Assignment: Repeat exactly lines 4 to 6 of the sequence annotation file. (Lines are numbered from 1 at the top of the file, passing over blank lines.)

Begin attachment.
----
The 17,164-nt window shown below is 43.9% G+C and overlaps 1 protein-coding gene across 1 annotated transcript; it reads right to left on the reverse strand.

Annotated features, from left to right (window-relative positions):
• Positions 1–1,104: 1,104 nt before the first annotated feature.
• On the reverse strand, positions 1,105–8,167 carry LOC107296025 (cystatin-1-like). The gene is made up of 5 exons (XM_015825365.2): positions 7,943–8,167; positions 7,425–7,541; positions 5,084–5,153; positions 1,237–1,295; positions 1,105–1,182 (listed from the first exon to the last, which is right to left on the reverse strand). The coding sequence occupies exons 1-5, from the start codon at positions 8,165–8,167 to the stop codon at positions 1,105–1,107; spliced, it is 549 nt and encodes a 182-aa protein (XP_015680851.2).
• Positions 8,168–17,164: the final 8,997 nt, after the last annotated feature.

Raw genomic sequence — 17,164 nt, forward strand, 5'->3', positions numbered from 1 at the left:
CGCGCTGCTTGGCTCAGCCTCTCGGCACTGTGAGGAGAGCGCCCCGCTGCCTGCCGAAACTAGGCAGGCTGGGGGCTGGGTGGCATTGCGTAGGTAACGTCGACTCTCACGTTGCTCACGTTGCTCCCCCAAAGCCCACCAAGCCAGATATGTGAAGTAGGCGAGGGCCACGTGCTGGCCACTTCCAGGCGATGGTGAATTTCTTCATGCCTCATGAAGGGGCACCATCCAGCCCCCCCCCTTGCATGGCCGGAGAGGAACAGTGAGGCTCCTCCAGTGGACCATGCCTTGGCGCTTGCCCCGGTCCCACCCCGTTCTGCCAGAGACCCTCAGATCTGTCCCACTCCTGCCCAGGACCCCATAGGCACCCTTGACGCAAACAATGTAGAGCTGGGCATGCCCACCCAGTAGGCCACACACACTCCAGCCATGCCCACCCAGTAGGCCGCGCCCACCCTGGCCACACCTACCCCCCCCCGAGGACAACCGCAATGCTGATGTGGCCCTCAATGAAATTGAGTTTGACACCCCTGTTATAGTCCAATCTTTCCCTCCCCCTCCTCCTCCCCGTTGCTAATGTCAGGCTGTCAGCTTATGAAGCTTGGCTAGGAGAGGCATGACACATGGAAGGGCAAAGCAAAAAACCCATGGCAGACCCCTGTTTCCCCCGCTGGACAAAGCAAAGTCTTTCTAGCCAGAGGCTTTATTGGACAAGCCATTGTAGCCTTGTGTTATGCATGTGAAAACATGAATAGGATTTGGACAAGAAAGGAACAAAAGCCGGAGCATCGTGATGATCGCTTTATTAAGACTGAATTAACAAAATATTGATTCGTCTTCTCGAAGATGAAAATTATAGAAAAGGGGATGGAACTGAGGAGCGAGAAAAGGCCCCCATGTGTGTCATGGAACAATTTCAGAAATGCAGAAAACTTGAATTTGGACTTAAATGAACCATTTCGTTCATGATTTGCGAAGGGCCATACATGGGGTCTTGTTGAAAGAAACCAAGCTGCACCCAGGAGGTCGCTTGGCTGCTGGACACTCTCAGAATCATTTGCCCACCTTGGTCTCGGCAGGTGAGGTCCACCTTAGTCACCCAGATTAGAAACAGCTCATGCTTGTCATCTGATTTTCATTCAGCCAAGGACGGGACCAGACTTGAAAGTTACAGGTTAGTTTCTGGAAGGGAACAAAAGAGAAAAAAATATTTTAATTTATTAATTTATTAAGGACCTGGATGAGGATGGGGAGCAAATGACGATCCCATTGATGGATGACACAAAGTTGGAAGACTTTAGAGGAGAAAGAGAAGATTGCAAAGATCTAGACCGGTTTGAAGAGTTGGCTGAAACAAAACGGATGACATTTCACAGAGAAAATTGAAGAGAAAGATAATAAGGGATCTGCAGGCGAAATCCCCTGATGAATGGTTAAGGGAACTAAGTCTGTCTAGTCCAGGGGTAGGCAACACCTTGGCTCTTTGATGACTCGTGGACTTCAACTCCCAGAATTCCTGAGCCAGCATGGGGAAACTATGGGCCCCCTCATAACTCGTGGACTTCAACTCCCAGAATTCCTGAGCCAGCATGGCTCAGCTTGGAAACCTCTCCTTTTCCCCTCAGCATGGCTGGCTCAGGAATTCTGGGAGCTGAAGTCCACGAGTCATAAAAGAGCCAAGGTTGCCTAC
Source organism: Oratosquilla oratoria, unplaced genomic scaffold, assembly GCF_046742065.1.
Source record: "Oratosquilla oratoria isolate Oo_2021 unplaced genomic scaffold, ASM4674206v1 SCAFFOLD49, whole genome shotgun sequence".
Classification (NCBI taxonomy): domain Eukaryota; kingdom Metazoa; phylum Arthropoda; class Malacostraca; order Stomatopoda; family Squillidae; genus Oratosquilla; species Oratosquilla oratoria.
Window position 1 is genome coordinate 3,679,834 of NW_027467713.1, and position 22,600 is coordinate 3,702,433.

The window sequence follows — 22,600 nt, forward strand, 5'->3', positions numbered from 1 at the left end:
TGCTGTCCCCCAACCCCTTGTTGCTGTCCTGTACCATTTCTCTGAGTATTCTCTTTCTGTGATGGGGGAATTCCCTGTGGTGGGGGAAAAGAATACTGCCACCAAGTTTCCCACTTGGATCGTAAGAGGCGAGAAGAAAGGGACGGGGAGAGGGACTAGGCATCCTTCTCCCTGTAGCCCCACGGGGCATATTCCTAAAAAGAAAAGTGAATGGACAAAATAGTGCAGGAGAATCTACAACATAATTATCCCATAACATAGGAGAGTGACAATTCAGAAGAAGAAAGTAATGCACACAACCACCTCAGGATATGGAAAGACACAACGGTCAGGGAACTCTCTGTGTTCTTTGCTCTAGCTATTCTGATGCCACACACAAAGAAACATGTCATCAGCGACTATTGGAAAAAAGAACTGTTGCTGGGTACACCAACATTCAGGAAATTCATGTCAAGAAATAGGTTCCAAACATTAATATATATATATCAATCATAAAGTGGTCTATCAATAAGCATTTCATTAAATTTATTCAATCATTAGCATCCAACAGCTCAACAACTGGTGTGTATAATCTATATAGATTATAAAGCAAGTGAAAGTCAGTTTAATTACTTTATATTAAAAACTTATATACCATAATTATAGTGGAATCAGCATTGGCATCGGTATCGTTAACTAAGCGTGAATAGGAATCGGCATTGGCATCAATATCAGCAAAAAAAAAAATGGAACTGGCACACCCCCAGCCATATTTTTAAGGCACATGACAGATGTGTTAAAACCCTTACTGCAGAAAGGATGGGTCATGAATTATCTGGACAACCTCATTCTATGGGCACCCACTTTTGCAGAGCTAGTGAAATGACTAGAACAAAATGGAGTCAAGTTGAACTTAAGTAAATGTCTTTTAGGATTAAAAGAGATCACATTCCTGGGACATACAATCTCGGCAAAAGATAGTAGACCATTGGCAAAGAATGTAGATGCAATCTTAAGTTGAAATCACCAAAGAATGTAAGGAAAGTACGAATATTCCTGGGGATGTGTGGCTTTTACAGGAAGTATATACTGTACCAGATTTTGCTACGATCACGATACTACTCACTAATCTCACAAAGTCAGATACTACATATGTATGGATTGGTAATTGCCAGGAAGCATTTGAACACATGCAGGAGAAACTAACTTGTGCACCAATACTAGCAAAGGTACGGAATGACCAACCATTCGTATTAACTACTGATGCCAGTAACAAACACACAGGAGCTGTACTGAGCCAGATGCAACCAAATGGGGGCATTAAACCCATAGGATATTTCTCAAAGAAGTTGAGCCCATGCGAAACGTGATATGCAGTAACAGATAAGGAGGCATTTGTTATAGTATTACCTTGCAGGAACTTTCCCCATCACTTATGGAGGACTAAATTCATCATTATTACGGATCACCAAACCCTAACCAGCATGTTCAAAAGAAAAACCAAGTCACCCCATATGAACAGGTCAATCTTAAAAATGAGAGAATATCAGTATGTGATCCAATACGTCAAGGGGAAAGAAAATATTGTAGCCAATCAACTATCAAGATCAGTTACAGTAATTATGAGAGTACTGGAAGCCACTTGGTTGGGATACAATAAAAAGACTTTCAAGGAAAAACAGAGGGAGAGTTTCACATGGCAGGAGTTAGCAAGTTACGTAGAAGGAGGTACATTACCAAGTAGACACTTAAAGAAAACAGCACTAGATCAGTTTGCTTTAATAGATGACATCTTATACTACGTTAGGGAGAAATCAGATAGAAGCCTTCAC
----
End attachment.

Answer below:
• On the reverse strand, positions 1,105–8,167 carry LOC107296025 (cystatin-1-like). The gene is made up of 5 exons (XM_015825365.2): positions 7,943–8,167; positions 7,425–7,541; positions 5,084–5,153; positions 1,237–1,295; positions 1,105–1,182 (listed from the first exon to the last, which is right to left on the reverse strand). The coding sequence occupies exons 1-5, from the start codon at positions 8,165–8,167 to the stop codon at positions 1,105–1,107; spliced, it is 549 nt and encodes a 182-aa protein (XP_015680851.2).
• Positions 8,168–17,164: the final 8,997 nt, after the last annotated feature.

Raw genomic sequence — 17,164 nt, forward strand, 5'->3', positions numbered from 1 at the left: